Now a relatively inexpensive rifle that get's lot's of praise it the Tikki, also supposed to be very accurate. As for accuracy, how much do you really need? Get into reloading and likely as not you get a really inexpensive rifle and make it shoot 1/2" moa and your gonna praise it forever. Spend $1600 on a beautiful rifle that best it will do is 1 1/2"moa and one has to go it will likely be the expensive one! Go figure, reloading turns normally sane people into monster's not happy with much of any thing shooting over an inch. Problem is the target in comparison is huge! I would look at Savage, Mossberg and Ruger were I you. Everything more expensive rifle's are designed to do, they do as well, other than the wow factor!
 

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Don, I certainly hope a 1964 JC Higgins would still be "killing things"!!!! Most of my rifles are nearing 100 years old and more than a few are well past that mark. They're all still killin' stuff or at least capable.
 

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Don, I certainly hope a 1964 JC Higgins would still be "killing things"!!!! Most of my rifles are nearing 100 years old and more than a few are well past that mark. They're all still killin' stuff or at least capable.
I posted that because I hear so often about the expensive rifle's lasting much much longer. May e true but I'd bet it because they get taken better care of.
 

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I'd agree with that to a point Don and I don't say that to start anything, just my observations. What I think is those that wore out quickly or without much use weren't intended to last all that long in the first place. A lot of them didn't receive very good care either, as you mentioned. How many of us know of some that spent most of their life in a barn, wood shed, shop, hung over the back door or setting behind it for decades? Like the Eastern Arms I have that was my Grandpa's. I'm thinking of the.....millions(?)....of lower end firearms made by Crescent, H&I, I/J and others. There's a lot of old Savage 340's around still capable and in good shape. There's literally piles of old Savage, Stevens, Marlin, Remington, Springfield and Winchester lower end 22's still working. Quite a few old to very old Marlin and Winchester lever rifles still doing duty as well.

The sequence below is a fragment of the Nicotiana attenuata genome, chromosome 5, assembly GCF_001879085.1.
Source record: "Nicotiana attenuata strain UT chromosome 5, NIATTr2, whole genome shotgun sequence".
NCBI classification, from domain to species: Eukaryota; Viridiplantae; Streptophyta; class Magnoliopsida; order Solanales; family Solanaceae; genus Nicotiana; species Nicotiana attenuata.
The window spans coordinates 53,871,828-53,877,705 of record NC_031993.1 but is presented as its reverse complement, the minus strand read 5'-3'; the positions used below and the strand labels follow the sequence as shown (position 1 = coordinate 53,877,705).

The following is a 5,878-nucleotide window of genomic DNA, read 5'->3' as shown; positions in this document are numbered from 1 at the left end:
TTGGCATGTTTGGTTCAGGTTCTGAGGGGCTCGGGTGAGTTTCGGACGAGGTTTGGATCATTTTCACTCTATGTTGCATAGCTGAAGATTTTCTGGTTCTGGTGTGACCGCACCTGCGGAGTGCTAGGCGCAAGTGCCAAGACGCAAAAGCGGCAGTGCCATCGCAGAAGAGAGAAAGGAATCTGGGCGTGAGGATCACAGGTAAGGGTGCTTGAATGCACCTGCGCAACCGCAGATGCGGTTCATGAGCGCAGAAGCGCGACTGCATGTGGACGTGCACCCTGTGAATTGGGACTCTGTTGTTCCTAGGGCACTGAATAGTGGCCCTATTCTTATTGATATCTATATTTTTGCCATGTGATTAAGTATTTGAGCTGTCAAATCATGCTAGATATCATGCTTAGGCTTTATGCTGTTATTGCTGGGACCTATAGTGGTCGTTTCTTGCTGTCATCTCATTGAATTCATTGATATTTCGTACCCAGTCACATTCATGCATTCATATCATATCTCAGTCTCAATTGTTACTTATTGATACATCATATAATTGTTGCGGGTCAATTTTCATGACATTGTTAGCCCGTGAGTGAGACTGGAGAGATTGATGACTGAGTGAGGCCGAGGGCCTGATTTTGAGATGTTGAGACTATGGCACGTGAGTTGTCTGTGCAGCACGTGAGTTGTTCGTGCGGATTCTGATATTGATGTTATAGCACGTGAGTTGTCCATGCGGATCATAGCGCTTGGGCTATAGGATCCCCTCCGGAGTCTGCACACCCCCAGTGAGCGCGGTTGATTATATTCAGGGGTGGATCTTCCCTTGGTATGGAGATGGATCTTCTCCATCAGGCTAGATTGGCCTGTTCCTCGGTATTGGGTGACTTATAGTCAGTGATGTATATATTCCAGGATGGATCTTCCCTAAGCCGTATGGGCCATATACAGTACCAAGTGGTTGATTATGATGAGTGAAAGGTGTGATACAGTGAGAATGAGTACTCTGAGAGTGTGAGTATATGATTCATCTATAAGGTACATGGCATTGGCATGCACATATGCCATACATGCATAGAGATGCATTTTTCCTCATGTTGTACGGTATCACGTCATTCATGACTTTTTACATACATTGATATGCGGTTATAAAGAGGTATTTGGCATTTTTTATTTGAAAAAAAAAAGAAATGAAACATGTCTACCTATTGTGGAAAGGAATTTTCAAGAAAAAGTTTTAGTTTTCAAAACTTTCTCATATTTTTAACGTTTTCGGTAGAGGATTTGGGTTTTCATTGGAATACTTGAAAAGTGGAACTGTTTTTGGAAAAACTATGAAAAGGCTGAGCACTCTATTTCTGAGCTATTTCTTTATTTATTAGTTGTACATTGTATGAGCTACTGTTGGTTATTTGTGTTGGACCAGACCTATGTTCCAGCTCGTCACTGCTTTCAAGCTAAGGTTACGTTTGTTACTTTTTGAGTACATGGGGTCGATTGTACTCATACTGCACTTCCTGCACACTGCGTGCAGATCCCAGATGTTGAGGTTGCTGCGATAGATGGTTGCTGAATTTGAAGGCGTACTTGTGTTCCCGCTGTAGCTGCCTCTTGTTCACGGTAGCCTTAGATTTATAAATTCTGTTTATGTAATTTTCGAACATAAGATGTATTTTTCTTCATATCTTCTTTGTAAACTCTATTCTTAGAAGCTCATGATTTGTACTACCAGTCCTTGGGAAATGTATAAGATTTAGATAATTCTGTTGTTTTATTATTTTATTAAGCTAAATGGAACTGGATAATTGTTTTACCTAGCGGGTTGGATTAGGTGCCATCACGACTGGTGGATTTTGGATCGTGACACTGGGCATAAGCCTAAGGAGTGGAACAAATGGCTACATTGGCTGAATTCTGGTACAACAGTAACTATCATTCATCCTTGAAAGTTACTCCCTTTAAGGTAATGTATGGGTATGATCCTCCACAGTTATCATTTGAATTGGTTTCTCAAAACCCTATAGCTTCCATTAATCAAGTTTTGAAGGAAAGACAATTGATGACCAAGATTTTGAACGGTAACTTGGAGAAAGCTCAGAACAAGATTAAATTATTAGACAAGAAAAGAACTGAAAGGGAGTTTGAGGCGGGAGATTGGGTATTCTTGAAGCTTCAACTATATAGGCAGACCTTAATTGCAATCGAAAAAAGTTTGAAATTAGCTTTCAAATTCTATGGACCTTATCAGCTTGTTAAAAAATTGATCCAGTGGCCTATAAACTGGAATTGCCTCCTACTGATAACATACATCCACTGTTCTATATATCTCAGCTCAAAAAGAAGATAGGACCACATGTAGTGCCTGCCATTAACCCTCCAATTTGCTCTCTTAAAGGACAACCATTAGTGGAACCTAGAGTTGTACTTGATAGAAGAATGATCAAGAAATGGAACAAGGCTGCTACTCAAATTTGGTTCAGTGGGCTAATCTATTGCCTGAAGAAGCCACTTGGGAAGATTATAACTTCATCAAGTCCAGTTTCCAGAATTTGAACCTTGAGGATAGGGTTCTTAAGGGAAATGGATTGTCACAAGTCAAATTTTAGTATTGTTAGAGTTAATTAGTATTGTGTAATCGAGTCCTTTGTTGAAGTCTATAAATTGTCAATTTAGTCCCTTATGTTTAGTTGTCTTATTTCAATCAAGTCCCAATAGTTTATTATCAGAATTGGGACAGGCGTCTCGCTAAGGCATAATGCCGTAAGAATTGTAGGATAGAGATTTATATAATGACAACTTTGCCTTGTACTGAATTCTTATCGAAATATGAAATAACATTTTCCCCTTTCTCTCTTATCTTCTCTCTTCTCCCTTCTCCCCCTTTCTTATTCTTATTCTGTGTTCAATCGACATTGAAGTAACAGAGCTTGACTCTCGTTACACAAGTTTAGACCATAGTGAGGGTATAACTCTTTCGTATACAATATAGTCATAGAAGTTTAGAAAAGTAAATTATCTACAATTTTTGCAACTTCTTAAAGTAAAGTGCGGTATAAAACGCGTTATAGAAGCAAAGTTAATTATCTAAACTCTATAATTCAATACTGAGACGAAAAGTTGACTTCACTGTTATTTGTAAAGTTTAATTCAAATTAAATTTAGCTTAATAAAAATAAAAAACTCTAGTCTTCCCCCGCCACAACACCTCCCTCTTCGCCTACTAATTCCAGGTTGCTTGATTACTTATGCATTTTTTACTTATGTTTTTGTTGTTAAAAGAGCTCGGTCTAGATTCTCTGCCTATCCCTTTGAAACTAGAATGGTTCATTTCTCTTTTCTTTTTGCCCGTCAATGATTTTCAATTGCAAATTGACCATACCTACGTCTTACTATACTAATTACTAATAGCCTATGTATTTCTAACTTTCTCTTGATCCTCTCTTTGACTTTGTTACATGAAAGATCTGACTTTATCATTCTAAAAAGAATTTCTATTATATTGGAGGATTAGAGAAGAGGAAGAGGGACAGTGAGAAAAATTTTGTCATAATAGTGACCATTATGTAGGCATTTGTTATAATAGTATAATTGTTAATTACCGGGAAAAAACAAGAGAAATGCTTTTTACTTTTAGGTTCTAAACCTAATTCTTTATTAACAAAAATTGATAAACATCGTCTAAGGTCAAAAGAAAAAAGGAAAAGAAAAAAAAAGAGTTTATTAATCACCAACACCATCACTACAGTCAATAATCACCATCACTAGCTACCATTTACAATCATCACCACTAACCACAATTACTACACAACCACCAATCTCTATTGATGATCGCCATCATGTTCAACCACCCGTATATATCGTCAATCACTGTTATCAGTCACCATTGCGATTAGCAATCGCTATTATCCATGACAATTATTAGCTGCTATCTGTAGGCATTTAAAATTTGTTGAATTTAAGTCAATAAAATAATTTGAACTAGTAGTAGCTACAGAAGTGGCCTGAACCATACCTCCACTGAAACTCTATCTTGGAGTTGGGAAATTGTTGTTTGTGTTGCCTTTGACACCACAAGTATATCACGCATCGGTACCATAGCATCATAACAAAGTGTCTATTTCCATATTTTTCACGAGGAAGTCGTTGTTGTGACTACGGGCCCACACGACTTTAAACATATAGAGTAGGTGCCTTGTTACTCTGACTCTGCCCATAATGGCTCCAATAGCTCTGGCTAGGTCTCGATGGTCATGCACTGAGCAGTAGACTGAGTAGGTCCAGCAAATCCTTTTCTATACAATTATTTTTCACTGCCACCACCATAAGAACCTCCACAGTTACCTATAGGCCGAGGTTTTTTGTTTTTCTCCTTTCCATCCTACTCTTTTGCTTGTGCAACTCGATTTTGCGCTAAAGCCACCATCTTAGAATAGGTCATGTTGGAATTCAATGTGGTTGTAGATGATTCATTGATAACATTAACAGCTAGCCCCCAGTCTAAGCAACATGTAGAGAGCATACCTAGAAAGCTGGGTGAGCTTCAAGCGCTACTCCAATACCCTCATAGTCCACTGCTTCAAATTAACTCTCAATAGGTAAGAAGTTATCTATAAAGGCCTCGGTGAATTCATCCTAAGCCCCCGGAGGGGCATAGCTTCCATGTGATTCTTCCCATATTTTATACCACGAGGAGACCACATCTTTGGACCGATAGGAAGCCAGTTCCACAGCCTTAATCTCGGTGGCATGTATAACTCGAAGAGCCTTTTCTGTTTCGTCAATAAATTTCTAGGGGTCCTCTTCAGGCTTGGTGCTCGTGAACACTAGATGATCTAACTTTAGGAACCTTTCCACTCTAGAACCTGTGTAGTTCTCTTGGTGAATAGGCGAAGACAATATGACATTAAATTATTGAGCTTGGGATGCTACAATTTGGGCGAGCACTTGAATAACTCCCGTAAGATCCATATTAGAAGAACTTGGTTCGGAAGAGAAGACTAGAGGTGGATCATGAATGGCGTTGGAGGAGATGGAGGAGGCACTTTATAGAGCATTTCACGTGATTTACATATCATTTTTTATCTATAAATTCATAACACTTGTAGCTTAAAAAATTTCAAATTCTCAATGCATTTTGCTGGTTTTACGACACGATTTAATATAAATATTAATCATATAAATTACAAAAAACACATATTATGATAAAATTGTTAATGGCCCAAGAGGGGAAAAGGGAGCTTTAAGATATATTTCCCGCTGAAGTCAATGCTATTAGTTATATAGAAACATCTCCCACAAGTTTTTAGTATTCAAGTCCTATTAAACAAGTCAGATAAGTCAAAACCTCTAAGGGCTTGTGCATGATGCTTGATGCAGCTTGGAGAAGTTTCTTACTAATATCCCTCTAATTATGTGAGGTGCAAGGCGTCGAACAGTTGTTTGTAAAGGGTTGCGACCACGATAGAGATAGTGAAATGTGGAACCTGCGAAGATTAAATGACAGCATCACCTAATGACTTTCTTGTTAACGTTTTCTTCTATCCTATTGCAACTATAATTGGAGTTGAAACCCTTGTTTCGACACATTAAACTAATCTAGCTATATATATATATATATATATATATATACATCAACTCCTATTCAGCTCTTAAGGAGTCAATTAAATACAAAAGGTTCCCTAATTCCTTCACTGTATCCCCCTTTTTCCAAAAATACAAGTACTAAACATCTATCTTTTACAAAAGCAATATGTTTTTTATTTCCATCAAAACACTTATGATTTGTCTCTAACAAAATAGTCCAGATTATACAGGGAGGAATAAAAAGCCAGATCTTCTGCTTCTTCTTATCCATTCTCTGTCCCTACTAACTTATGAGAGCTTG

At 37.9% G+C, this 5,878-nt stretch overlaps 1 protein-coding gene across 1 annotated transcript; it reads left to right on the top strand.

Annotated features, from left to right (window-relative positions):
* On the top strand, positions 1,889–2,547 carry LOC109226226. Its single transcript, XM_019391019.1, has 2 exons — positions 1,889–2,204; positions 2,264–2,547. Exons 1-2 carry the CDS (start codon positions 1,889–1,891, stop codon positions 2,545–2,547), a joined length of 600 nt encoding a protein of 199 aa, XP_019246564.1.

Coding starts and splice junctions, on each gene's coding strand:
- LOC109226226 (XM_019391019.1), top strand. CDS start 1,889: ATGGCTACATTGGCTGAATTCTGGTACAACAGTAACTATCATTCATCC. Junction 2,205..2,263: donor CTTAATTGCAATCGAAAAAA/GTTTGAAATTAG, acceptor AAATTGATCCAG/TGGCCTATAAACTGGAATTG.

Of all the rifles I've fooled with over my life, the German and some American Schuetzen rifles seem to have received the best overall care. Most have bores that look new. American and British rifles seem to have received about equal care, regardless of cost. Some are really nice, some really bad with the vast majority falling somewhere in between. I never cease to be amazed at the condition of most Germanic and Scandinavian rifles, whether the most basic of rifles or top of the line, bespoke rifles....and some of those have seen yeoman's use. They don't receive the press of the British hunters but the Germans were every bit the world wide hunters the Brits were. As far as "hunting at home", there's no comparison between the two....obviously habitat and population density played a large part in that.
 

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Discussion Starter #16
Wow I didn’t think I’d get such great feedback. Thanks I was offline for a bit but now I see I should have come back sooner
 

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Wow I didn’t think I’d get such great feedback. Thanks I was offline for a bit but now I see I should have come back sooner
That's whatcha get fer thinkin'!!!!...... 😁